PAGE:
ming varies from the latest in pop-
ular music to the best of the clas-
sics to news, sports and weather.
The station is run with the stu-
dent in mind, what he likes, what
he needs and what will help him.
The station has three main func-
tions and manages to fulfill all of
them as well as a few others. They
--To keep the student informed
about national and campus affairs
and present a musical listening
program suited for the student.
--To give a wide range of broad-
cast training to the students who
operate the station.
--To aid. Ann Arbor merchants
and students through advertising.
The station is totally self suf-
ficient, paying operating expenses
through advertising. Many costs
are cut down because student en-
gineers working for the station de-
sign and build much of their own
Just recently WCBN put up $50,-
000 to build a new station in the
basement of the Student Activities
Building. This fall the station will
conduct all broadcasting from the
new studio greatly improving ef-
ficiency and quality of program-
Previously, WCBN had small
studios in East, West and South
Quads. This, however produced
many problems in timing, duplica-
tion of effort and general running
around. It is expected that the
new studios will cure many of
WCBN is licensed by the Federal
Communications Commission but
students don't have to worry about
heavy Quad walls blocking out the
signal. The broadcast is relayed to
each housing unit via telephone
lines and then is re-transmitted
throughout the building through
the electrical system. So plugging
in one's radio becomes the only
All Uiiiversity sports events are
broadcast over WCBN in addition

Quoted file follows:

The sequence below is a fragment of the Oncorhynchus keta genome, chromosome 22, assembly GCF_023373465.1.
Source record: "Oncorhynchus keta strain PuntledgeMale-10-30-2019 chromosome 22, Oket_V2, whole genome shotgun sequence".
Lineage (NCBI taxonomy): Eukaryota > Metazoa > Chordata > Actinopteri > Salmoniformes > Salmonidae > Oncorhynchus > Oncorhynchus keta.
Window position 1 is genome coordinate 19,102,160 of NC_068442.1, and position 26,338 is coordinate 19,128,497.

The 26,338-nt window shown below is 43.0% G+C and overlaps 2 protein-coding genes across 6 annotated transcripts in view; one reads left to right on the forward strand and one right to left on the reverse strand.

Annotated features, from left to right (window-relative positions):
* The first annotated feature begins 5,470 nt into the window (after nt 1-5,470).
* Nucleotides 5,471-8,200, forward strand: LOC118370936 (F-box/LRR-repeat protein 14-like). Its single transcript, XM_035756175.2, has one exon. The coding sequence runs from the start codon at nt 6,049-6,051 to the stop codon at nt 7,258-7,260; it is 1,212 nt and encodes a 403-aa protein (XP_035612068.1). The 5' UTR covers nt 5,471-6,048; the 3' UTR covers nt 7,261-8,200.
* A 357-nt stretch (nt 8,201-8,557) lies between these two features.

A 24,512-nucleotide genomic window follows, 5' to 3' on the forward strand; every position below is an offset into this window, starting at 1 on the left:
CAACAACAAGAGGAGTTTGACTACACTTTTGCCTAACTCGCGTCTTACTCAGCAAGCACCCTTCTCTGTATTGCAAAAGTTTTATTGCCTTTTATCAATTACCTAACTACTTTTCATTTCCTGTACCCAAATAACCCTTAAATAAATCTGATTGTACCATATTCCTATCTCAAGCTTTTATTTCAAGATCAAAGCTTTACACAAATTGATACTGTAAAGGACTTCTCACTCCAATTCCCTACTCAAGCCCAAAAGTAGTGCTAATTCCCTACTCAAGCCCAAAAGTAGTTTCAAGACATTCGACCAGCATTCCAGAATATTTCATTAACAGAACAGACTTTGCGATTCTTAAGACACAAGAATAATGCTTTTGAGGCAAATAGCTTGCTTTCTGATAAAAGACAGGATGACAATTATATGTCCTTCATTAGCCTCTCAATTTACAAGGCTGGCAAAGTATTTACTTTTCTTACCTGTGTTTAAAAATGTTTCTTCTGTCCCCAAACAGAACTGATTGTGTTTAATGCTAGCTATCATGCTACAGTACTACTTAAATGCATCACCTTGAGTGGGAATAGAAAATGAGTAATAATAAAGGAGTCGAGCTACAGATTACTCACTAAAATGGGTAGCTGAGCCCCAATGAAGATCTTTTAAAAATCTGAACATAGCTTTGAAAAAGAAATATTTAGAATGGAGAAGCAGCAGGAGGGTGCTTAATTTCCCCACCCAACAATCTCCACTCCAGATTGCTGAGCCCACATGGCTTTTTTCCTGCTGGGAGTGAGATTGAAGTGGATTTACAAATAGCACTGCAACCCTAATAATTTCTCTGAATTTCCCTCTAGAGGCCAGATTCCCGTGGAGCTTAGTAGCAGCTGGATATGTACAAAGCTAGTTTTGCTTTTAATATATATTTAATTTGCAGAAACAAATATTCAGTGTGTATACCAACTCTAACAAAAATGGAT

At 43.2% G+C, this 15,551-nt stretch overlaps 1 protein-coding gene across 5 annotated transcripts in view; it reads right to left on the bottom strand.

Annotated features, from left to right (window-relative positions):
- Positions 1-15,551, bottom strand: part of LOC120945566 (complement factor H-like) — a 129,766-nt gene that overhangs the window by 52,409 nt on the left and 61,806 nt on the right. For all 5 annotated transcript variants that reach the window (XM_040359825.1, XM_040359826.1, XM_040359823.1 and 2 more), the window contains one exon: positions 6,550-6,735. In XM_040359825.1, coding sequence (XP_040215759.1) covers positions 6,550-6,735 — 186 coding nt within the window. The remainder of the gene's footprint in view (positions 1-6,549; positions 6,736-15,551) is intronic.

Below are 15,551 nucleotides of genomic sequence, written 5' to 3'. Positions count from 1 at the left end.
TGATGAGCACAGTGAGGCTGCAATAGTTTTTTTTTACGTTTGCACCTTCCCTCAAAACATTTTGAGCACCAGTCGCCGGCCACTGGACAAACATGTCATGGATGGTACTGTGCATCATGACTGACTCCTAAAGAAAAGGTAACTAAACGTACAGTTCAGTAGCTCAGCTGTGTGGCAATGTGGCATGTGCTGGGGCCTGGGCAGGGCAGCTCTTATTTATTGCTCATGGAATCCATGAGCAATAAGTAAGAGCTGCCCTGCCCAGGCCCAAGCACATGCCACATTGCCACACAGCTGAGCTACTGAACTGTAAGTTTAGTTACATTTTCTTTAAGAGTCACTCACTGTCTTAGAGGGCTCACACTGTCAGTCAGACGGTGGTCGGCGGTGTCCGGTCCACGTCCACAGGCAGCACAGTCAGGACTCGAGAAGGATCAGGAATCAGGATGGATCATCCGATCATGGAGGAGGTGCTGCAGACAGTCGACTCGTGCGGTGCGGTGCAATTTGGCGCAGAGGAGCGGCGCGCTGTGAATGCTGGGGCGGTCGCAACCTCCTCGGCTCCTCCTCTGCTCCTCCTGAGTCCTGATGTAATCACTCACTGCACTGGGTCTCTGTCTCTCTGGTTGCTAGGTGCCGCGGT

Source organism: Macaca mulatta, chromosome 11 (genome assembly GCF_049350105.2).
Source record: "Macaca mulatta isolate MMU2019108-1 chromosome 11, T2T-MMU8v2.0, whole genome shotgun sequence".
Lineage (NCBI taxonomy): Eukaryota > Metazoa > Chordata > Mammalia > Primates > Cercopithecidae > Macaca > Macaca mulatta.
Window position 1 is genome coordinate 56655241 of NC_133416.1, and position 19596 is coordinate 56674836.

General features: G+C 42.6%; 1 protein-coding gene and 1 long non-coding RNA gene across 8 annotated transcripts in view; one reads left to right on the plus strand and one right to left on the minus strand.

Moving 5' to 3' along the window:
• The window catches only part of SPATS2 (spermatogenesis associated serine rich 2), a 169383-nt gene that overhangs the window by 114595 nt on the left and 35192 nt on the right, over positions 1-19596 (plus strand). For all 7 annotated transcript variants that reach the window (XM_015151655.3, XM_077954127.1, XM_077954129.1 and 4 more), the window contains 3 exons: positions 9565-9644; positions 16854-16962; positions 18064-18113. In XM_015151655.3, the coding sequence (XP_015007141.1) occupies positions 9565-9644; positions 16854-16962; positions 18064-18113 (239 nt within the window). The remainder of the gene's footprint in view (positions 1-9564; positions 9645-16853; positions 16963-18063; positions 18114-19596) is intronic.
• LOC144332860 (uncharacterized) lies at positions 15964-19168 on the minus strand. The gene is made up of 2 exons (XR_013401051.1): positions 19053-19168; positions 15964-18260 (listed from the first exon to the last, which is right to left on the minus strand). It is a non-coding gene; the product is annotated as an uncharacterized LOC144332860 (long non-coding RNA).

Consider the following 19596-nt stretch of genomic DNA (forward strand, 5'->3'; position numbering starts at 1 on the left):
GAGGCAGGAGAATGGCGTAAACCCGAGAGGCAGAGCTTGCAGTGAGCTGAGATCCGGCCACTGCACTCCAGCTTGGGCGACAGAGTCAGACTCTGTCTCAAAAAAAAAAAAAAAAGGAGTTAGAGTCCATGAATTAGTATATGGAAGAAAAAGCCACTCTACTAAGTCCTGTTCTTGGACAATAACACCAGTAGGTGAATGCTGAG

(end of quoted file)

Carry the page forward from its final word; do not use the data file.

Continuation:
to regular interviews with campus
leaders and discussion of pertinent
campus and national issues.
WCBN, being student operated,
relies on voluntary student recruit-
ment. Even if you have no expe-
rience in r a d i o broadcasting,
WCBN can find a place for you.
For those who are business minded
there is always a need on the busi-
A Scene from Carl Oglesby's 'The Hero'
Entertains Ann Arbor
By GLENN LITTON
The University Musical Society
adopted the motto "Ars longa
vita brevis" in its first year, 1881.
Although the Society's programs'
have varied as means of musical
expression have increased, its 74
years as the nucleus of the Uni-
versity's musical culture demon-
strate the stability and constant
popularity of the Society's musi-
Having achieved self-perpetua-
tion, the Society has enlivened its
dead-language motto and con-
tinues to bring timeless musical seven performances is self -explan-
entertainment to the Ann Arbor I atory the Choral Union and
With 74 years of development,
the Society's operations have had
time to multiply and grow in
complexity. To simplify its rela-
tion to the University students, it
can be explained as a sophisticat-
ed booking agent which caters to
the musical tastes of a cultured
Each year its executive director,
Gail W. Rector, and his staff
assemble several series of con-
certs: the Chamber Arts Series of
Extra Series offer varied musical
experiences, orchestral } programs
by world-renowned organizations,
instrumental and vocal soloists in
concert, choirs, ballet and opera.
But the eldest and most elab-
orate of the Society's festivals
won't arrive in Ann Arbor until
after, many University students
have dragged themselves home
following late-April final exams.
One of the few institutions at the
University which refused to bowj
ignominiously to the great-god
trimester is the May Festival. And
a May festival is what its sponsors
have decided it will remain.
For four days in early May the
grandiose Philadelphia Orchestra
and its Viennese musical conduc-
tor, Eugene Ormandy, will again
set up musical shop in Hill Audi-
torium. Since 1937, the Philadel-
phia has been making the May
sojourn to the University campus;
its predecessor-participants in the
festival included the Boston Fes-
tival Orchestra, and the Chicago
As testimony to the variety of
Cinema Guild: Bargain Prices
musical programs which the or-
chestra and guest artists will per-
form during the six-concert stint,